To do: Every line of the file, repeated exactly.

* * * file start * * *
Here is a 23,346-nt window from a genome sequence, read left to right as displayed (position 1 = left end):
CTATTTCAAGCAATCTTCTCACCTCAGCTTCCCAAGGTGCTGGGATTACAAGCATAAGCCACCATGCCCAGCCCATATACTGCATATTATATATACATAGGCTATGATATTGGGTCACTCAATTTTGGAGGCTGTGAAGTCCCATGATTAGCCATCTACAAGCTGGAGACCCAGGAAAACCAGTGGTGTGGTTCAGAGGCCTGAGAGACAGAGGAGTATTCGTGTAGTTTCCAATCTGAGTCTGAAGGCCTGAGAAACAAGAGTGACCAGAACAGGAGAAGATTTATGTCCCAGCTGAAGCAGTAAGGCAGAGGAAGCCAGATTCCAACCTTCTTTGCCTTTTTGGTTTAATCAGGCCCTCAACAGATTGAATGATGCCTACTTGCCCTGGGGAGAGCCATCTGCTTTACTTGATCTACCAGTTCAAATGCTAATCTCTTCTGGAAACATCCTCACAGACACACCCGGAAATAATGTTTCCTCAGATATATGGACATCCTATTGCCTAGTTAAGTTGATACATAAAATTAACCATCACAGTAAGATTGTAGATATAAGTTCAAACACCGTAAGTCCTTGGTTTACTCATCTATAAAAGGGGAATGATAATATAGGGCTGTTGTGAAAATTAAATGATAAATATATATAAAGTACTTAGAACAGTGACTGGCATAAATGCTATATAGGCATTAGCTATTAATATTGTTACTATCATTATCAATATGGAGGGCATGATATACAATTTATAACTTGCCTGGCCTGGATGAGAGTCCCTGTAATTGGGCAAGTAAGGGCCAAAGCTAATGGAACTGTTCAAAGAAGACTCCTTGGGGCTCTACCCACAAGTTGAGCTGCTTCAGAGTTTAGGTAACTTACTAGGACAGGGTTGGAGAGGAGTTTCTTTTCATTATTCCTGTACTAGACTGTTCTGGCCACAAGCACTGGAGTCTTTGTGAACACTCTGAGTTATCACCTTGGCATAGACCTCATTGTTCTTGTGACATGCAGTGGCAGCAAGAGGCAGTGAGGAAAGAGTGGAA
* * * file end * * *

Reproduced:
Here is a 23,346-nt window from a genome sequence, read left to right as displayed (position 1 = left end):
CTATTTCAAGCAATCTTCTCACCTCAGCTTCCCAAGGTGCTGGGATTACAAGCATAAGCCACCATGCCCAGCCCATATACTGCATATTATATATACATAGGCTATGATATTGGGTCACTCAATTTTGGAGGCTGTGAAGTCCCATGATTAGCCATCTACAAGCTGGAGACCCAGGAAAACCAGTGGTGTGGTTCAGAGGCCTGAGAGACAGAGGAGTATTCGTGTAGTTTCCAATCTGAGTCTGAAGGCCTGAGAAACAAGAGTGACCAGAACAGGAGAAGATTTATGTCCCAGCTGAAGCAGTAAGGCAGAGGAAGCCAGATTCCAACCTTCTTTGCCTTTTTGGTTTAATCAGGCCCTCAACAGATTGAATGATGCCTACTTGCCCTGGGGAGAGCCATCTGCTTTACTTGATCTACCAGTTCAAATGCTAATCTCTTCTGGAAACATCCTCACAGACACACCCGGAAATAATGTTTCCTCAGATATATGGACATCCTATTGCCTAGTTAAGTTGATACATAAAATTAACCATCACAGTAAGATTGTAGATATAAGTTCAAACACCGTAAGTCCTTGGTTTACTCATCTATAAAAGGGGAATGATAATATAGGGCTGTTGTGAAAATTAAATGATAAATATATATAAAGTACTTAGAACAGTGACTGGCATAAATGCTATATAGGCATTAGCTATTAATATTGTTACTATCATTATCAATATGGAGGGCATGATATACAATTTATAACTTGCCTGGCCTGGATGAGAGTCCCTGTAATTGGGCAAGTAAGGGCCAAAGCTAATGGAACTGTTCAAAGAAGACTCCTTGGGGCTCTACCCACAAGTTGAGCTGCTTCAGAGTTTAGGTAACTTACTAGGACAGGGTTGGAGAGGAGTTTCTTTTCATTATTCCTGTACTAGACTGTTCTGGCCACAAGCACTGGAGTCTTTGTGAACACTCTGAGTTATCACCTTGGCATAGACCTCATTGTTCTTGTGACATGCAGTGGCAGCAAGAGGCAGTGAGGAAAGAGTGGAA